Talk of the Town
Tribute to ANC warrior who was a father figure to many
A warrior is not defined in terms of the battles he won but through courage, tenacity and valour.
The scars and bruises show the endurance of a warrior.
A revolutionary warrior always arms himself or herself with the theory of revolution.
He is guided by political, ideological and organisational discipline. Through active participation in the revolution, he acquires revolutionary clarity.
It shocked many of us to learn about the passing of comrade Mzoli Luzipho, whom most of us who are young and growing in the ANC referred to as “Bhele”.
Most of us always called him by his clan’s name. This is informed by many reasons, but among those is that he was a father figure to many of the upcoming and growing young comrades.
Bhele was a political compass that took the time to nurture and guide us. He was patient and polite, however content in his articulation.
He hardly got angry or harboured gossip about other comrades. He would always say, “Hayi ndithe mandikuxelele ba kucingwa njani ngawe, ungandenzi ke,“refering to his confession about things that are discussed in your absence.
He was a cadre of dimensional character whose level of articulation was not limited to politics.
Bhele analysed all other social related activities that bring people together (social cohesion), such as sport, moral regeneration, music, creative arts and traditional related activities.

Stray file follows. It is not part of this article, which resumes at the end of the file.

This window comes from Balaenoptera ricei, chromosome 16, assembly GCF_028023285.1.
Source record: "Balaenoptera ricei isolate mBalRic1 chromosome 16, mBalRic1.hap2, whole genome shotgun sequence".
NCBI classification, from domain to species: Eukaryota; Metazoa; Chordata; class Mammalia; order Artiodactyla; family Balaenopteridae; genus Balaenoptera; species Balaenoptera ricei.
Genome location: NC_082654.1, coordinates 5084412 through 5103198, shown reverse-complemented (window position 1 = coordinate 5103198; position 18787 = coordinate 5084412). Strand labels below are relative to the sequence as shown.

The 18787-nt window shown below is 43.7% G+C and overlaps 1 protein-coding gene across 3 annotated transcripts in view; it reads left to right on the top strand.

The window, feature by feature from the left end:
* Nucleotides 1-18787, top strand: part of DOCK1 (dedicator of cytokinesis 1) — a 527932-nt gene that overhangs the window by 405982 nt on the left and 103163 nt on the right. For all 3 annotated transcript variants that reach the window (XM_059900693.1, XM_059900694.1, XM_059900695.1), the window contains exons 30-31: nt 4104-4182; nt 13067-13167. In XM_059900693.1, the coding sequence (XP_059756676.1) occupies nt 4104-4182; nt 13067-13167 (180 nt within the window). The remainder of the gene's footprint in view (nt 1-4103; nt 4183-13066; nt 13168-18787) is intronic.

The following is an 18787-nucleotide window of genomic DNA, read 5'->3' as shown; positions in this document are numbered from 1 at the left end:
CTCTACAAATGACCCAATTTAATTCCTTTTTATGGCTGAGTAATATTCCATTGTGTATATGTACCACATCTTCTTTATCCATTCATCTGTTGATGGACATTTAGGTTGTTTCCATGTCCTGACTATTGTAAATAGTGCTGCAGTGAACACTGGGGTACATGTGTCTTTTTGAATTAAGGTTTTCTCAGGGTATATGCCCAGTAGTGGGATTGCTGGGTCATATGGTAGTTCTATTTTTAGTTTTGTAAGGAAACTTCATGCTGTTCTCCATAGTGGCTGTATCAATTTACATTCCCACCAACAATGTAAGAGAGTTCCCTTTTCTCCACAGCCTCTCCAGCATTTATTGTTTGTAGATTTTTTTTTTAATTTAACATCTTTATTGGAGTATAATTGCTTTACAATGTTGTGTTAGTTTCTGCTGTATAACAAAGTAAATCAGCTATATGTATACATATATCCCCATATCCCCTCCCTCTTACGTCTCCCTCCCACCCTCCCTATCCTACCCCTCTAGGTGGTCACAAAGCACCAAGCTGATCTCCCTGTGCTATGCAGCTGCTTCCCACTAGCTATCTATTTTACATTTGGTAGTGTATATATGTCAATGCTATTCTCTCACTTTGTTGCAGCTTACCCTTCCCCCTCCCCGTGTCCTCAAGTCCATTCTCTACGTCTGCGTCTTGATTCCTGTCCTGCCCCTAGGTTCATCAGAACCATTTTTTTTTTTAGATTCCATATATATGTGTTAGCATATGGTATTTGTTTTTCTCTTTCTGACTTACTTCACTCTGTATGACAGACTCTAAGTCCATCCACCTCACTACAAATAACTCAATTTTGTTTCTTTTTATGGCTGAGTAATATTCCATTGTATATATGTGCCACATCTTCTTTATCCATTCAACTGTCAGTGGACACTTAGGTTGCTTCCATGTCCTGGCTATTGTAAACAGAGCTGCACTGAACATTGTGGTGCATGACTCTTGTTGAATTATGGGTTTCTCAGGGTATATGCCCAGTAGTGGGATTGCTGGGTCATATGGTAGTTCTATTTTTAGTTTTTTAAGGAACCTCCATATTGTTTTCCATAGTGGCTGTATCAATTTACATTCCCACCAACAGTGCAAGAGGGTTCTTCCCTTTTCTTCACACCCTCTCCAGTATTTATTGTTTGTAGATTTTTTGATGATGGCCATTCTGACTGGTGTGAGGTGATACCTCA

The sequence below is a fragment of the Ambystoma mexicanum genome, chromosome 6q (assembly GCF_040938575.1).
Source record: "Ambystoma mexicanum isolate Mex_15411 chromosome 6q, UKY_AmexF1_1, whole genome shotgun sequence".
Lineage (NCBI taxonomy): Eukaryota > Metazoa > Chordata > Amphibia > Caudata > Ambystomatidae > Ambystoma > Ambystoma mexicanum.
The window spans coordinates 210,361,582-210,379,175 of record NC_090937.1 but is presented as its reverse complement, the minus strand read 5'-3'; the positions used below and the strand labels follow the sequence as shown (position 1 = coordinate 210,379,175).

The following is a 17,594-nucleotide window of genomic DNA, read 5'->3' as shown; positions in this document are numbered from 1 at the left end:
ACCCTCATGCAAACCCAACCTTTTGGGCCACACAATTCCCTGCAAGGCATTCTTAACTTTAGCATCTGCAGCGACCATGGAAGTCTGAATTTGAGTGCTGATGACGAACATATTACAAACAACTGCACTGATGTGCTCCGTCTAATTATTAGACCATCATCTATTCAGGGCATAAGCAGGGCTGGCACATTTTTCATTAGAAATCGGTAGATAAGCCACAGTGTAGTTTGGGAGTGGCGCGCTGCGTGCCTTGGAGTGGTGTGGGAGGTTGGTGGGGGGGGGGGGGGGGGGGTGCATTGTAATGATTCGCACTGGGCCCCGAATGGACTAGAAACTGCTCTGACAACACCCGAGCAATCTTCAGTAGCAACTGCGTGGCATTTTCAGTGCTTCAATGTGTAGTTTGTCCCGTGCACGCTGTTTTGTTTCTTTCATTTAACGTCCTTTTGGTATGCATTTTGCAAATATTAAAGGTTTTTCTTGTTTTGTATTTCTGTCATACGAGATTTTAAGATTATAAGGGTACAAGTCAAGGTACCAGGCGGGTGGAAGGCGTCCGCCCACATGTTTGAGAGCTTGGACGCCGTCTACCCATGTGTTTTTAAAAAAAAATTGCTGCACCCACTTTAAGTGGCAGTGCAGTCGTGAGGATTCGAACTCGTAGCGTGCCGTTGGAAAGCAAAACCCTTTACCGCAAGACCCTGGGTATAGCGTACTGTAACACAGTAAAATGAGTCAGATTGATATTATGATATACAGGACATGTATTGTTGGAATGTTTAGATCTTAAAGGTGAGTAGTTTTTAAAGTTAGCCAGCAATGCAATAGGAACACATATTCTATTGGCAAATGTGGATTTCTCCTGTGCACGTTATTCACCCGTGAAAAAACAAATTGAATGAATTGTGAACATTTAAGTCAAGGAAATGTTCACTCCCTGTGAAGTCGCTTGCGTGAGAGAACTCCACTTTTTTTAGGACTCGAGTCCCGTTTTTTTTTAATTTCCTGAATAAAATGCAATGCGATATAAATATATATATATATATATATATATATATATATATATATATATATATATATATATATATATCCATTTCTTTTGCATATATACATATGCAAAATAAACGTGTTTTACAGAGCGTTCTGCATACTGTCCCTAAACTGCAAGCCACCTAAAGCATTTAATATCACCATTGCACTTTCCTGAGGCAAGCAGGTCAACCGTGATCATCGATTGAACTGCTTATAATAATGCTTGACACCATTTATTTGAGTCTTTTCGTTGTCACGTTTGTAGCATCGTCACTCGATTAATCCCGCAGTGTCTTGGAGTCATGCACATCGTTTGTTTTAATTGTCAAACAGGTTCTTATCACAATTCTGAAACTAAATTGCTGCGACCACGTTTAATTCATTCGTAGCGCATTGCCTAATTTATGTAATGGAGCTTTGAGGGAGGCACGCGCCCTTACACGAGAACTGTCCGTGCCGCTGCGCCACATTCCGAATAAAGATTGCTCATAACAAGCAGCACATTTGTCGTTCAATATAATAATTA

He flourished in the battle of ideas and didn’t shy away because there are so-called perceived more advanced politicians.
He refused to shy away in making his input known, even if he differed from the popular view.
He would stick to his views until he was convinced through a substantial and cogent argument.
In the meetings and programmes of the ANC he would always sing his favoured struggle song, “Tambo, Bambi Sandla Sam”.
He was very ambitious about his ward in Ndlambe, ward 10.
He always wanted his community to benefit in the priorities within the municipality to the extent that he would articulate the views of the ratepayers’ association in meetings of the ANC, within a proper context of nonracialism and equal distribution of resources.
He voluntarily stood as an ANC candidate when there was no-one to take that responsibility.
Cde Bhele loved his family. He shared with many of us photos when his daughter was graduating from Nelson Mandela University.
This was a demonstration of love for his family and his passion about education.
He always encouraged the leadership to educate themselves and encouraged the younger generation to learn politics and acquire deeper understanding of the complex challenges that confronts the people.
He read different contending classics ranging from Adam Smith, the father of capitalism, to Karl Marx, the antithesis of capitalism who advocated for socialism as both a political and economic system.
In his understanding approach to community issues, he would always say: “The material conditions of the people will help us to determine the way forward.”
This is an attestation that he put people ahead of his ambitions. He always embraced the progress and a development of individuals.
He advised how younger cadres could uplift their social well-being.
He was not jealous of other people’s successes.
He hated corruption, but he hated distortion and gossip among comrades more.
Frederick Engels would have said, and I quote: “... and I make bold to say that, though he may have had many opponents, he had hardly one personal enemy.
“His name will endure through the ages, and so also will his work.”
“Masi myeke aphumle, Simnikeni adle kwiziqhamo zezandla zakhe.”
Rest in peace, ideologue, revolutionary warrior, rest in peace “Bhele lama Bhele”.
Aluta Continua. The struggle continues. Hasta siempre!